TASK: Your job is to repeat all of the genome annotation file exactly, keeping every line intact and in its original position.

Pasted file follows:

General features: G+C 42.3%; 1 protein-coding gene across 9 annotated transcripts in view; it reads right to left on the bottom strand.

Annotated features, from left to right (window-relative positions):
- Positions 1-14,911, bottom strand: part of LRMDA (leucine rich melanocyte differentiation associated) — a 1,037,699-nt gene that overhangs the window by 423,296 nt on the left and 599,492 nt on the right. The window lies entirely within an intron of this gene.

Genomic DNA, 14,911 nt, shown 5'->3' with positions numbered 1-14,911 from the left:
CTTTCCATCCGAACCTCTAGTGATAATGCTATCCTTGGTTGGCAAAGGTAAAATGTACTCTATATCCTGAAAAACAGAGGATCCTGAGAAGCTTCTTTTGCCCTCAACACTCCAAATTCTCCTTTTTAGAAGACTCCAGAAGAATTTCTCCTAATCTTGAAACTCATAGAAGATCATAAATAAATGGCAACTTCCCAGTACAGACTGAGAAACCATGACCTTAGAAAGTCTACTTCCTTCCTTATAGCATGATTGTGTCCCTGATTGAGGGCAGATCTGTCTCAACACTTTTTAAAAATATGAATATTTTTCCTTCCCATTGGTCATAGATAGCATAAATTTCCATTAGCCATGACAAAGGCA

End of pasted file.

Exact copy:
General features: G+C 42.3%; 1 protein-coding gene across 9 annotated transcripts in view; it reads right to left on the bottom strand.

Annotated features, from left to right (window-relative positions):
- Positions 1-14,911, bottom strand: part of LRMDA (leucine rich melanocyte differentiation associated) — a 1,037,699-nt gene that overhangs the window by 423,296 nt on the left and 599,492 nt on the right. The window lies entirely within an intron of this gene.

Genomic DNA, 14,911 nt, shown 5'->3' with positions numbered 1-14,911 from the left:
CTTTCCATCCGAACCTCTAGTGATAATGCTATCCTTGGTTGGCAAAGGTAAAATGTACTCTATATCCTGAAAAACAGAGGATCCTGAGAAGCTTCTTTTGCCCTCAACACTCCAAATTCTCCTTTTTAGAAGACTCCAGAAGAATTTCTCCTAATCTTGAAACTCATAGAAGATCATAAATAAATGGCAACTTCCCAGTACAGACTGAGAAACCATGACCTTAGAAAGTCTACTTCCTTCCTTATAGCATGATTGTGTCCCTGATTGAGGGCAGATCTGTCTCAACACTTTTTAAAAATATGAATATTTTTCCTTCCCATTGGTCATAGATAGCATAAATTTCCATTAGCCATGACAAAGGCA